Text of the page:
EUREKA: Insights into Human Energy and Weight Regulation from Simple—Bathtub-Like—Models

EUREKA: Insights into Human Energy and Weight Regulation from Simple—Bathtub-Like—Models

Tarek K. Abdel-Hamid (Naval Postgraduate School, USA)
Copyright: © 2012 |Pages: 39
DOI: 10.4018/ijsda.2012070105
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Recent research findings reveal that human bioenergetics belongs to the class of multi-loop nonlinear feedback systems—the same class of systems that system dynamics aims to study. In this paper the author aims to demonstrate the utility of utilizing simple—bathtub like—system dynamics models to gain insight into human weight and energy regulation and (in the process) help debunk widespread misconceptions that are hindering prevention and treatment efforts. Specifically, the author presents a series of models, starting with one that captures conventional wisdom about human energy regulation. This baseline model is critiqued and its limitations—and pitfalls—exposed through model experimentation. The model is then incrementally refined in a spiral of modeling-experimentation-learning steps, to arrive at a structure that integrates emerging (advanced) conceptualization(s) of human weight/energy regulation. In the concluding section, the author builds upon the insights gained from this modeling exercise to propose recommendations for obesity treatment and prevention.
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Introduction: The Obesity Problem

The results of the latest National Health and Nutrition Examination survey reveals that two of every three American adults older than 20 (or 65%) are overweight, with a body mass index (BMI) of more than 25—calculated as weight in kilograms divided by the square of the height in meters. This means that, currently, there are more than 130 million Americans who are overweight enough to begin experiencing health problems as a direct result of that weight. Even more concerning, close to half of them (approximately 60 million Americans) are heavy enough to count as clinically obese (with a BMI greater than 30)—that’s being so overweight that their lives will likely be cut seriously shorter by excess fat (Critser, 2003; Hamid, 2009).

While the complications of obesity may not be as dramatic as those of more direful diseases, such as HIV, its burden—as suggested by the above statistics—is affecting more people and is a source of far more deaths. Indeed, according to the Centers for Disease Control (C.D.C.), obesity now kills five times as many Americans as “microbial agents” (Easterbrook, 2004). And experts predict that if current trends continue—with Americans smoking less but continuing to get fatter—obesity will soon overtake smoking as the primary preventable cause of death (Manson & Bassuk, 2003).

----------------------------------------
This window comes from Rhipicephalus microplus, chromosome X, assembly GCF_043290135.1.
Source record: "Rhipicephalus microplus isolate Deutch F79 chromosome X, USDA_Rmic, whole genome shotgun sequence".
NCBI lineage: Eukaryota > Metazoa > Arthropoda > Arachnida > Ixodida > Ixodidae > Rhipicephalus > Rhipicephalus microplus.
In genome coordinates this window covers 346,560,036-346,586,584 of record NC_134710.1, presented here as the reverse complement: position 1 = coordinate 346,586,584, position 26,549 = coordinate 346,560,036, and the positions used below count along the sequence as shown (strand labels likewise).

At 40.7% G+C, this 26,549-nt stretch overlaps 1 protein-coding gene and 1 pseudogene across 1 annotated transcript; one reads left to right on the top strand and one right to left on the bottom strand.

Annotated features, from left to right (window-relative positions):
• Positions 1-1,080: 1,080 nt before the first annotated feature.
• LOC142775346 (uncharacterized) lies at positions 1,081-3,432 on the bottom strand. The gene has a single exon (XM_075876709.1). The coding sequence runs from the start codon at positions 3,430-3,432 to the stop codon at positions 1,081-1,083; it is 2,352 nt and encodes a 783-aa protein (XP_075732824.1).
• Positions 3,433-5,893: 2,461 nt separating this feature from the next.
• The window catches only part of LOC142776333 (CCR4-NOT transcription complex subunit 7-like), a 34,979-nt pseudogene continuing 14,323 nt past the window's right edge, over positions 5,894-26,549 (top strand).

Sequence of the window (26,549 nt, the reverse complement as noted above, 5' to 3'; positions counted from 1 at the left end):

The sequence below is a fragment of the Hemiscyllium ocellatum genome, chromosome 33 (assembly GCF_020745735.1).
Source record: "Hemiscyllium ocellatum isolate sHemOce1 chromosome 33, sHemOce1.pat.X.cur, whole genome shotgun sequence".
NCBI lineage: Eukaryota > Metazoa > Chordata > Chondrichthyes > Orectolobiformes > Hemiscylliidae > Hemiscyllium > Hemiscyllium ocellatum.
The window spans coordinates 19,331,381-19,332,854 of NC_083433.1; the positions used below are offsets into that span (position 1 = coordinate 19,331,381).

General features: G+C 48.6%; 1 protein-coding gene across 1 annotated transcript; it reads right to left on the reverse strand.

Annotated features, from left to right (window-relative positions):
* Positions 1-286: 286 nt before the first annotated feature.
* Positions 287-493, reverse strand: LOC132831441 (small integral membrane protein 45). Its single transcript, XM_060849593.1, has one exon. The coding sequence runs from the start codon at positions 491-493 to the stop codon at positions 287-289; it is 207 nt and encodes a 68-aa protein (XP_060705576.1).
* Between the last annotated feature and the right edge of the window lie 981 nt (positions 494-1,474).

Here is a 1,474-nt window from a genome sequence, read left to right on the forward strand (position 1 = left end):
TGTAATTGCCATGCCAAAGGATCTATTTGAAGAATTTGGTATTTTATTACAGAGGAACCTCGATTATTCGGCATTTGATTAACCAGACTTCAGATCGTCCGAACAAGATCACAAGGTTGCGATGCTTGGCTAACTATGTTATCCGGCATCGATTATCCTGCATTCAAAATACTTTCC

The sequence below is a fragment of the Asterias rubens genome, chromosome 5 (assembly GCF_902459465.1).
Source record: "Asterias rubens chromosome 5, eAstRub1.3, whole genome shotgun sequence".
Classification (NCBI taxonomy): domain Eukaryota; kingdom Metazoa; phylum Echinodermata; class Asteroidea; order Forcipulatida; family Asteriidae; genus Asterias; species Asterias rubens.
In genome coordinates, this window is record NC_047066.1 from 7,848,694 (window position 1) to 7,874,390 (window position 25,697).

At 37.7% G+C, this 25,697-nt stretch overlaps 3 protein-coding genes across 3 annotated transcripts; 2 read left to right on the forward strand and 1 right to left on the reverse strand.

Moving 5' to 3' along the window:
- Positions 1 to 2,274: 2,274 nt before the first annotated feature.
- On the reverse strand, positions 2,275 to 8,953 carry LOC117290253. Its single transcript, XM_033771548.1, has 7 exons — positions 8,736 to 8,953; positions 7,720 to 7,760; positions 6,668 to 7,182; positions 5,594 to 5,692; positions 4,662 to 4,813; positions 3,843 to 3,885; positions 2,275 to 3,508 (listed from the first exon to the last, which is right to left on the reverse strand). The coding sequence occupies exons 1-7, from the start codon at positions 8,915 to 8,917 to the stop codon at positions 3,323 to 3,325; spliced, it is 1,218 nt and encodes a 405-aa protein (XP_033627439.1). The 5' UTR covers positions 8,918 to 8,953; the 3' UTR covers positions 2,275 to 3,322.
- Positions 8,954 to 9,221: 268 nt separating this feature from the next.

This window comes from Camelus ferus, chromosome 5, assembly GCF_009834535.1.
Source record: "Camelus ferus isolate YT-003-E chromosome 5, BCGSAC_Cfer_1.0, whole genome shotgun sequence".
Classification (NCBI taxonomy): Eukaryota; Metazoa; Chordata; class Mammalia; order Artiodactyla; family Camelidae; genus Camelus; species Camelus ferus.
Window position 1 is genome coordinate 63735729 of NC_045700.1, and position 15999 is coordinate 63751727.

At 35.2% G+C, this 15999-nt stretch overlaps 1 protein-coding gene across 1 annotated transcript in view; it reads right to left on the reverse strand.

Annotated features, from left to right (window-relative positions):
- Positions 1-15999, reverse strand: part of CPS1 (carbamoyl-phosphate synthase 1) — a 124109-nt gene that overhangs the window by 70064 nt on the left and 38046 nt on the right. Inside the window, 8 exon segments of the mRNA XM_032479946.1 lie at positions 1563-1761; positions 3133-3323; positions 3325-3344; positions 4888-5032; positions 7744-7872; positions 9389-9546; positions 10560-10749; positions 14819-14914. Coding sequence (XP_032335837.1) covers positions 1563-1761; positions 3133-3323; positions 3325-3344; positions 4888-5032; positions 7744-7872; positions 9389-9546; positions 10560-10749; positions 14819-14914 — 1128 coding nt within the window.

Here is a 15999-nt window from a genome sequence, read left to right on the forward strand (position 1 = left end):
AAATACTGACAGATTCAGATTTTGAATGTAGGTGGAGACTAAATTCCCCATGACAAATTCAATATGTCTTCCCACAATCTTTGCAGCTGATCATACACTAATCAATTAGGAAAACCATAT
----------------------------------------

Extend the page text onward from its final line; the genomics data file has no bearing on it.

The problem is not just an American problem. The situation is nearly as dismal around the globe, as country after country follows the American lead and grows heavier. According to Dr. Stephan Roessner, a past president of the International Association for the Study of Obesity, “There is no country in the world where obesity is not increasing. Even in developing countries we thought were immune… the epidemic is coming on very fast... In some areas of Africa, overweight children outnumber malnourished children three to one” (Brownell & Horgen, 2004).

In her annual message, Dr. Gro Harlem Brundtland, the Director-General of the World Health Organization, was clearly alarmed:

“These are dangerous times for the well-being of the world… Too many of us are living dangerously—whether we are aware of that or not… Either because we have little choice, which is often the case among the poor, or because we are making the wrong choices in terms of our consumption and our activities.” (WHO, 2002)


An Unbalanced Act

The human body, like all systems—whether technological or biological—obeys the laws of thermodynamics, which define the immutable principle of energy conservation. Body weight can increase only if energy intake exceeds expenditure. The upward trend in the population’s weight, thus, suggests that the amount of calories consumed is exceeding those burned-off by a growing proportion of the American population. The obvious question: Is the imbalance caused by eating too much food, not expending enough energy, or both?

There is growing evidence to confirm what many of us don't want to admit: “We're fat because we eat a lot—a whole lot more than we used to” (Nielsen & Popkin, 2004). Analysis of the national food supply data from the U.S. Department of Agriculture (USDA) indicates that per capita food consumption remained relatively steady between 1900 and 1965, albeit with occasional moderate declines—for example, during World War I and the Great Depression. Since 1965, however, the food supply markedly increased, and particularly so in the last three decades. USDA data indicate that between 1980 and 2000, the number of calories consumed per person per day in the United States increased by 20%, from 2,200 to slightly more than 2,700 calories. (The 500 calories increase is the equivalent of one Big Mac per person per day.)

The data on the growth in America’s appetite point to two things: (1) after remaining roughly constant, the number of calories consumed has risen markedly and in lockstep with the recent escalation in obesity (which started to spike up in the U.S. in the early 1980s); and (2) the growth in energy intake is substantial enough to account for a significant chunk of the inflation we are witnessing in our aggregate “fat reserves.”

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